Not unlike an alcoholic, I've decided: once an addict, always an addict. I treat my addiction to smoking in the same manner, applying the one day at a time approach.  By setting short-term, as opposed to long-term or lifelong goals I find it easier to say no.  With each smoke free day that goes by, I am mentally stronger going into the next.  

For today I'm breathing with Happy Lungs. Tomorrow is a mystery!

Day 9: The Big Push to May and Mind Hacking

10:06 AM 29 April 2013. Monday Morning Philippine Time

I sit on my chair and I hear the constant whirring of some unknown insect species outside. They probably number in the thousands, with most of them perched inside the prickly bark of the almighty Ana-ih tree which is nearby. I glance sideways towards the street and I hear a roving campaign truck blaring its incoherent political jingle. I take note that it cycles every 16 seconds. I try my best to ignore it and wait until it fades away into nothing.

I feel the strong urge to go outside and smoke but I stop myself and go here instead. Besides, I've already had my 6th today and by May, I should be going down to 5.

5 sticks a day all consumed before lunch time. 

There's only 2 days left until the "Big Push" happens and I'm going to need all the willpower I can muster to do so. Right now, I'm even thinking of making a bigger push rather than the half hearted target that I set for myself. 5 sticks a day isn't a monumental improvement, it's almost the same as smoking 10 sticks.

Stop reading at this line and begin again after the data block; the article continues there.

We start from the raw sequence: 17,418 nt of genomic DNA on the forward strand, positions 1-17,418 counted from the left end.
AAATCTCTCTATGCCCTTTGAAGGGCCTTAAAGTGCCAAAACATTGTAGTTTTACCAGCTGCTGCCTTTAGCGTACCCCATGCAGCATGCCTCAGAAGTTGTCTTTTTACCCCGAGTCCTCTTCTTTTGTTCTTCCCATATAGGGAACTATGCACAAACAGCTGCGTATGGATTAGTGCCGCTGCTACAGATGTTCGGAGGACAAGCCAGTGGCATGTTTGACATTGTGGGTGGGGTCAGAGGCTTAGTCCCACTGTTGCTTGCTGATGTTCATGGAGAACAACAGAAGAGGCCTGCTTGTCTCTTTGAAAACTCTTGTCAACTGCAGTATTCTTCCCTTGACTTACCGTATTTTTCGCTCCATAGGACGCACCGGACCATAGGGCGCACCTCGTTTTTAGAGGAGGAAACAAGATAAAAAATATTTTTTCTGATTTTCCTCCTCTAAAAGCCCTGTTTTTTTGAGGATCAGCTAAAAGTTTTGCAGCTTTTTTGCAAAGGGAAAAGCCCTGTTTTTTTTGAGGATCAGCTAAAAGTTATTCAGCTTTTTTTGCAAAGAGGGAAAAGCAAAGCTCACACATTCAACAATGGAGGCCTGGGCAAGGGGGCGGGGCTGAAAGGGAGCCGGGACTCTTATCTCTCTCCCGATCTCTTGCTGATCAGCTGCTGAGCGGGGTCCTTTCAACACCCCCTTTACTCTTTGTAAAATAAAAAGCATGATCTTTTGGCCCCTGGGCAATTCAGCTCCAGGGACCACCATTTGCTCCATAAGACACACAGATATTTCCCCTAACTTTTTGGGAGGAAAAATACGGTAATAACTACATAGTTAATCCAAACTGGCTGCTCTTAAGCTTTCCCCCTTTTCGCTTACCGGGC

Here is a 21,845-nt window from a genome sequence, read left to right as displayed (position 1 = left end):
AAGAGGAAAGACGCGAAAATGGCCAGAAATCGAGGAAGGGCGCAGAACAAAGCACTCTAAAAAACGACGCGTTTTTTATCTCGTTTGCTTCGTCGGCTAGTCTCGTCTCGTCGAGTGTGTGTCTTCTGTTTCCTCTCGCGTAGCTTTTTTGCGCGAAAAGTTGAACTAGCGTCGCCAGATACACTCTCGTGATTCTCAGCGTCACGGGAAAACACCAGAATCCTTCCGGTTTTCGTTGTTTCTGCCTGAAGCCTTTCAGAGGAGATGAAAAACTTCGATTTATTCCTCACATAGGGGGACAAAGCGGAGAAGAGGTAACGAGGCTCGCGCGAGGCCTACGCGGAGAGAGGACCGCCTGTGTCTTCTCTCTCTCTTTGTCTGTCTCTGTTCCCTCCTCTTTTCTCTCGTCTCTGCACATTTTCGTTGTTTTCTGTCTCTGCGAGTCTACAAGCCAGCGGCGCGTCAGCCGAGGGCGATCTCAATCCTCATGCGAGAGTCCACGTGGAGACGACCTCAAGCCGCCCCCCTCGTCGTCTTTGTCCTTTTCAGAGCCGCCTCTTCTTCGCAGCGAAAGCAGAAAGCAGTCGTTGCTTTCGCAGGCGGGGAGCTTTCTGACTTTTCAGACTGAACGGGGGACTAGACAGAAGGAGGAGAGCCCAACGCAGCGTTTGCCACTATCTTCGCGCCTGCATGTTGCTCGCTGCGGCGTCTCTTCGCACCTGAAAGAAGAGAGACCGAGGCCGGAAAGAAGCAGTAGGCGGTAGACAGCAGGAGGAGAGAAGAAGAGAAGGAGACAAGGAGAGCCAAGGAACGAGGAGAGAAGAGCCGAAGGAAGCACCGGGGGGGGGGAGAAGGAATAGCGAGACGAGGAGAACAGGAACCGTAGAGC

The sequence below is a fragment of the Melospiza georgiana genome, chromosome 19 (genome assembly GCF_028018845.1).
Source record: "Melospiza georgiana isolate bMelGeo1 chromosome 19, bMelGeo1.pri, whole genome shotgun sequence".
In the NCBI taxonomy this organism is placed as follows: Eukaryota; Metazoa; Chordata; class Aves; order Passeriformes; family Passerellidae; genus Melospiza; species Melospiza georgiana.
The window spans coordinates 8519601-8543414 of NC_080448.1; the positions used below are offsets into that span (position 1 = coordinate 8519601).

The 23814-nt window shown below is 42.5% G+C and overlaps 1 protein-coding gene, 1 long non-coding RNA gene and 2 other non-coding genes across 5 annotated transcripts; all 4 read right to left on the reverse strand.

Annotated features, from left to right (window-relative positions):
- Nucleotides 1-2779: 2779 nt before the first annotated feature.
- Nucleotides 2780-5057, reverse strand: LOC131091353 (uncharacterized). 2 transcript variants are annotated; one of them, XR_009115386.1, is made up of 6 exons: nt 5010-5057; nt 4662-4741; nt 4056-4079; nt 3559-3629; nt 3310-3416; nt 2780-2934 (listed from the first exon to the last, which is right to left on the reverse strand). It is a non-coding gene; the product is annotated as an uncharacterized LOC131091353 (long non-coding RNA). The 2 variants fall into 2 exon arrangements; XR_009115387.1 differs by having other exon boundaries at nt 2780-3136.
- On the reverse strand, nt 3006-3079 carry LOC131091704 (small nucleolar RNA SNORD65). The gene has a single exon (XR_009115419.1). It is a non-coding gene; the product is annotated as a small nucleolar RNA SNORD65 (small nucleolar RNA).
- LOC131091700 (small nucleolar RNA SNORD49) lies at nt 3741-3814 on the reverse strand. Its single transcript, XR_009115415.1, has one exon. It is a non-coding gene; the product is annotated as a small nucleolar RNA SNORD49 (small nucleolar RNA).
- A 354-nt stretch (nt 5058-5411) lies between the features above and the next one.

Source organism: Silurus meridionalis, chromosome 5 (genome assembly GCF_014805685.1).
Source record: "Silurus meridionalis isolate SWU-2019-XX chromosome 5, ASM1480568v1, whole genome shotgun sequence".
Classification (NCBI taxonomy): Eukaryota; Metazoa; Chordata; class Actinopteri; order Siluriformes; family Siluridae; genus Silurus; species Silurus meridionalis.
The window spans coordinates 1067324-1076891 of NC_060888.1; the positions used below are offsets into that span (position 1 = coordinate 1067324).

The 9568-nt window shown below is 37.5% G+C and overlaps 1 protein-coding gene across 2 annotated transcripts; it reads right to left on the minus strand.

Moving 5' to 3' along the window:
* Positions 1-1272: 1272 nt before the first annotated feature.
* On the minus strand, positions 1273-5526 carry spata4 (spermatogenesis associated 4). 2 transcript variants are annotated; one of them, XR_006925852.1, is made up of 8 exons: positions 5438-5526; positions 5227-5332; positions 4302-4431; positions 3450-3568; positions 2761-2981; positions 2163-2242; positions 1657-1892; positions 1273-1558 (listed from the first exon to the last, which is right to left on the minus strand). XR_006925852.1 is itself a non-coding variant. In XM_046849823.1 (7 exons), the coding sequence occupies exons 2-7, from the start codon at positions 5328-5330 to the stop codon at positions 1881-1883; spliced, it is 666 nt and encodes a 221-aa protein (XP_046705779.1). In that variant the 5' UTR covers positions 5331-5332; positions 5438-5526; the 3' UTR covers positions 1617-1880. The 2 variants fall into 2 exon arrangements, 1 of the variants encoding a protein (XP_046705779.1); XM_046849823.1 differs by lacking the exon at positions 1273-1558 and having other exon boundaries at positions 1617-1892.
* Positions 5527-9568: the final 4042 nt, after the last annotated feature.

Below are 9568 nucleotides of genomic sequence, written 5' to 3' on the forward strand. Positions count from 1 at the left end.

So far, I've managed to keep to the regimen of smoking only in the morning, especially since the hardest time to control the urges happens right when I wake up. 

Why Waking Up is the Hardest Time for Smokers

Getting up from bed with a very strong feeling of desire pulls me like an invisible force towards the nearest supply of cigarettes. In my mind, that's the convenience store. Physically, everything in my body is screaming for it, drawing me to its power from the time I regain consciousness. 

My parched throat forces me to cough, one, two and then, three times. The bitter taste in my mouth beckons me to replace it with something I deeply associate with pleasure. It begs soothing and I know that it's both psychological and physiological. I struggle to find my spectacles and reach for them on the side table. I get up, and instinctively head toward the bathroom to wash my face. 

That's the moment when I know that I have to make a split second decision on whether to smoke or not. Thousands of times, the decision has always been to smoke.

"It feels good in the morning along with coffee and heck, we're all going to die anyway, some day."

The funny thing about it, is I know that it's wrong. My reasoning is stale and weak. But somehow, the thought processes involved in the split second decision-making has a certain override switch that trumps everything that my reasoning can afford me. Maybe the pleasure and comfort that it provides (especially during moments of tension) are simply too overpowering. I guess that's the specific time I have to focus the most. I need to establish either a work around or a replacement to ensure success. 

Troubleshooting the mind

The mind is an elaborate maze that is still so little understood. We know how to program it. Some know how to fix it and still, some claim to know all the secrets to the power it holds. But on a personal level, for me, it is a curious being that seems to be able to control everything I do despite its own protests. Yet I also know that this would be the sole key to solving the problem of my nicotine addiction. 

Upon identifying this key moment when I decide to smoke at the start of the day, I now know that I need to do something to disrupt the thought processes involved. Changing the variables and the pattern could alter the normal course that it takes for the day. By doing so, it could also alter the rest of the thought processes lead up to my smoking.